JERUSALEM (Dec. 1)
Sen Daniel Inouye (D. Hawaii) said here Monday that the Iran arms sales affair need not damage U.S. -Israel relations, though he thought it possible that Israeli officials would be asked to testify before Congressional committees investigating the matter.
“I don’t see how Israel could have said no …if the government of the United States asked for its help,” the Senator commented to reporters after a meeting with premier Yitzhak Shamir. He was referring to the Israeli shipment of weapons to Iran which Israeli leaders insist was done with the approval of the U.S. and at its behest.
He observed that even if the request did not come from President Reagan directly but from a member of his National Security Council, “Israel would have naturally assumed it came with the President’s approval. Israel could hardly have telephoned the President of the United States to ask him if this indeed was the case,” Inouye said.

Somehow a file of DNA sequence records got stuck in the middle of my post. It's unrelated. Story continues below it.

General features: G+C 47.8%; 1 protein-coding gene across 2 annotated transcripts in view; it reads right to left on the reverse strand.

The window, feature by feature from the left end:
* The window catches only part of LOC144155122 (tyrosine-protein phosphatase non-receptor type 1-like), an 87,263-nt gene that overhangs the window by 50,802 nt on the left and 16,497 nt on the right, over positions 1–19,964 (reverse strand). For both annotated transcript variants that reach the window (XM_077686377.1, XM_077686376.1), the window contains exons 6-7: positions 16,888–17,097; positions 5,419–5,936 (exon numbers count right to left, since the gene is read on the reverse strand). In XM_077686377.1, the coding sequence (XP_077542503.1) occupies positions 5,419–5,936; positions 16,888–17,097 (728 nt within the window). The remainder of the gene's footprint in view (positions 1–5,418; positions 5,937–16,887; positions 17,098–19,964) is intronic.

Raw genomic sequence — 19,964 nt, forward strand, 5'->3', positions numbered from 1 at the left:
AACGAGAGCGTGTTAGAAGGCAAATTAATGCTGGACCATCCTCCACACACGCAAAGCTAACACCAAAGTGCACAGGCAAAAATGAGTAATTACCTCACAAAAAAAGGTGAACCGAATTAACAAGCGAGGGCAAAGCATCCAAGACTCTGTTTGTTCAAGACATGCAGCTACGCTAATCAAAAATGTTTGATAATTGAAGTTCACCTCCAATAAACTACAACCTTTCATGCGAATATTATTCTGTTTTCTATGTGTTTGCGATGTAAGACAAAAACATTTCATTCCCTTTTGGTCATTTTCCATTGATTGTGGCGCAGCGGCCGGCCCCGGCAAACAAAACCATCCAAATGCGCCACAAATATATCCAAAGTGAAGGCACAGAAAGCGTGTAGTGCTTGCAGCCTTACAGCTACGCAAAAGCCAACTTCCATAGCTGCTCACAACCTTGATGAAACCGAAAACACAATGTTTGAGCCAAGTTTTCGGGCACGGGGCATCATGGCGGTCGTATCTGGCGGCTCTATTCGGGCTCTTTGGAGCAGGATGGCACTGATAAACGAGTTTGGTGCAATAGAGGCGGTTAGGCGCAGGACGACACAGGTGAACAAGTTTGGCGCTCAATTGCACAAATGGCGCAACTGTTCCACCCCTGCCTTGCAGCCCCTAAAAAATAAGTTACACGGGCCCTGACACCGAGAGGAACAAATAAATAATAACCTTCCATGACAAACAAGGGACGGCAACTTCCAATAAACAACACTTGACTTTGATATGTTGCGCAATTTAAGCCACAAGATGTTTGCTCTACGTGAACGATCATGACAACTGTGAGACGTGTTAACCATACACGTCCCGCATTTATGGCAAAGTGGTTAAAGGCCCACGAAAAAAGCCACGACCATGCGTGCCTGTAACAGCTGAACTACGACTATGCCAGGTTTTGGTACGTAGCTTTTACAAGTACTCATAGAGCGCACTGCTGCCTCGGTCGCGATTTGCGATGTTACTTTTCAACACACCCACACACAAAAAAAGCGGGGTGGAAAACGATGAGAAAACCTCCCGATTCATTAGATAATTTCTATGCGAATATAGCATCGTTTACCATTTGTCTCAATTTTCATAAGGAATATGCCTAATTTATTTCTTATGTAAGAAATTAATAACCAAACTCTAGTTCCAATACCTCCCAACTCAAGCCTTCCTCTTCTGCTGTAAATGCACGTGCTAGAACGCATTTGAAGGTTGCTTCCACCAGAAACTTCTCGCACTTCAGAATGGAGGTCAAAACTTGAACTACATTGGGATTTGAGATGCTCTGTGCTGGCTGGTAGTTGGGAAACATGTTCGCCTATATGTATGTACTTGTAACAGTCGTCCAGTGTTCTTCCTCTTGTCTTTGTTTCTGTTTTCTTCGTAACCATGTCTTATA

The Senator, who will become chairman of the key Appropriations Committee when the new Congress convenes in January, reportedly discussed the Iran affair with Shamir, including the possibility that Israeli officials may be asked to testify before Congressional committees.
Shamir told reporters that Israel has received no such request to date but indicated it would not be viewed askance. “Examinations and interrogations are not necessarily a sign of lack of confidence … At any rate, I am sure that very soon everything will be clear and everyone will see that Israel acted properly,” he said.
Inouye also reportedly discussed with Shamir a bill he is sponsoring along with Rep. Robert Kasten (D. Wis.) to reduce Israel’s interest burden on debts to the U.S. The bill “should become a reality soon,” he told reporters. Israeli sources said that if it does indeed pass through Congress it could save Israel more than $300 million a year in interest payments.